Having the ability to:

  • track wine purchases
  • see the price that you paid
  • view it's current retail value
  • know the wine's drinking window
  • visit your consumption history
  • check out the wine tasting notes
  • read up on wine reviews

and more, is just sooo cool!

However, there is a learning curve...

This can be quite steep, depending on which app you go with. Be aware that it will suck up more of your valuable time. And not all of the above options are available in each brand of wine cellar software either.

Before purchasing, make sure the software has a help section or tutorial to guide you through it. Well-used forums and FAQ's can also be handy when you're just starting out.

Using barcode scanners to read a label that you first print, and then place on each bottle, is an active way to monitor your

Having the scanner set up right in the cellar makes it so efficient. With all the info about the wine printed on the label, this is an intelligent approach to doing inventory. You'll have to buy the barcode printer, labels and scanner, but using this system is pretty slick.

Some wine cellar software is free to use, with options that you pay for as you go along. With other brands, you download a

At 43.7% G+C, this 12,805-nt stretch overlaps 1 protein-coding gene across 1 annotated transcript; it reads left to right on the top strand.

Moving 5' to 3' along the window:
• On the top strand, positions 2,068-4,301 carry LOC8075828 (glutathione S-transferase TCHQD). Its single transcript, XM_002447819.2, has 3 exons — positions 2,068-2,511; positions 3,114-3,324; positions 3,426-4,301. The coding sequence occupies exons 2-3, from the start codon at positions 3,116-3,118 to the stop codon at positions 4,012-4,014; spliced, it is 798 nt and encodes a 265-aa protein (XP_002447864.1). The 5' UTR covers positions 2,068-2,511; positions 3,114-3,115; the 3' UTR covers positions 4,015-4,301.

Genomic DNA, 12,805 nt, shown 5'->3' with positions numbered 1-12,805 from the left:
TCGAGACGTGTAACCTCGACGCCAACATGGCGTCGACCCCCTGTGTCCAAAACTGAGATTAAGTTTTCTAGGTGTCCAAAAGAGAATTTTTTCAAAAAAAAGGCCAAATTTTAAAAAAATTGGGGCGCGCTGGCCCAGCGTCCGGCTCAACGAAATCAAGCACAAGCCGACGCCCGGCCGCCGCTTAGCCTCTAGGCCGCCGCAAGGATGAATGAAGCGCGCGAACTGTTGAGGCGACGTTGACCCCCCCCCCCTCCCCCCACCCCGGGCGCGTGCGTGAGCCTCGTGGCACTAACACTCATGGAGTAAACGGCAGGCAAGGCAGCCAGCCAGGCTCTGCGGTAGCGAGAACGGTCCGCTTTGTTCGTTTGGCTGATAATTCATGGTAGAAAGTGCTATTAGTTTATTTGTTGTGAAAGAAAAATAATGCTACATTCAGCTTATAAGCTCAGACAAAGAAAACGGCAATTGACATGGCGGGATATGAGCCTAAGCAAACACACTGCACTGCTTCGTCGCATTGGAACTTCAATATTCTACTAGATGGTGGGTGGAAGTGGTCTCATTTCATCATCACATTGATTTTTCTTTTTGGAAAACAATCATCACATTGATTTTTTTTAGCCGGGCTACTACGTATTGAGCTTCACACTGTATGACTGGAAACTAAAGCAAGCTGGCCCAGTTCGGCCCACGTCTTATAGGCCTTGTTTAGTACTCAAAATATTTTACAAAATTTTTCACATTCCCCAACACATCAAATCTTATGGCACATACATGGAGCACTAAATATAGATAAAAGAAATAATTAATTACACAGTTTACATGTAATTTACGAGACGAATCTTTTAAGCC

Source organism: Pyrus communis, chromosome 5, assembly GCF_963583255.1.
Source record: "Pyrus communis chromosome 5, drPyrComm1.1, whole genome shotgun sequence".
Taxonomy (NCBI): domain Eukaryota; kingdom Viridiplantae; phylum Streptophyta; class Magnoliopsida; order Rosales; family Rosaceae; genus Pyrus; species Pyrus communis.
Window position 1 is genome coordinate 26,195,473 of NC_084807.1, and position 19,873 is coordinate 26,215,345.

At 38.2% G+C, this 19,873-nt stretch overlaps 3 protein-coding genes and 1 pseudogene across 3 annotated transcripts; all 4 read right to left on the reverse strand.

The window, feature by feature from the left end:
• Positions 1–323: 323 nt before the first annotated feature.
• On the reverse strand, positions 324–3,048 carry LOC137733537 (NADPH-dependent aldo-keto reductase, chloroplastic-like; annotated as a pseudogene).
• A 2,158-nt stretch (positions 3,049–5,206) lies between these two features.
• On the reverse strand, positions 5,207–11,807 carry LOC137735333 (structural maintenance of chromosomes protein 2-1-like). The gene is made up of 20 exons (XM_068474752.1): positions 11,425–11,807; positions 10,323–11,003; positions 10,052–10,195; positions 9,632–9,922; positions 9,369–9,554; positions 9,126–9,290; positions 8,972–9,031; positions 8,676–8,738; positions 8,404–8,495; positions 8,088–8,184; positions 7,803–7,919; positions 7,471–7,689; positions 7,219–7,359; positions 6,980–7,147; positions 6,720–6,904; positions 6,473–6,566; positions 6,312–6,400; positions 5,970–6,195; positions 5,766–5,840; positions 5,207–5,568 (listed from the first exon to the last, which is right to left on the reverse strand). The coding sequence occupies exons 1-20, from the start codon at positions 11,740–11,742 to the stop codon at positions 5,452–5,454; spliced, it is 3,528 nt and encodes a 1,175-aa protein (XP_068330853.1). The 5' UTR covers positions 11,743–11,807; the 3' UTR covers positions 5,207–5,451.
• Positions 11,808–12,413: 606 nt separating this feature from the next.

free trial for a short term (usually 14-30 days). At the end of the trial you can buy it if you like it.

Make sure you compare apples and oranges. Some wine cellar software you pay annually, while other brands have a one time fee with free or reduced price upgrades.

One of the most popular free ones is CellarTracker.

For an up-to-date list of other software companies and a rundown of their features, see my wine cellar software page.

What You Need To Record and Why

If you're like me, then you have wines purchased from all over the world. And also wines that you have handcrafted yourself and bottled. These should all be cataloged into the wine cellar inventory.

Keeping track of these wines should be done as soon as possible. Otherwise you'll soon have a small mountain of bottles, cases and totes piling up.

Remembering where each wine came from at that point can be a challenge. And don't forget to enter each wine that has been removed from your cellar and consumed

Image showing a Sketchup model of a wine cellar.Designed by Peter H. using Sketchup!

Proper wine cellar management should include wines purchased or received from: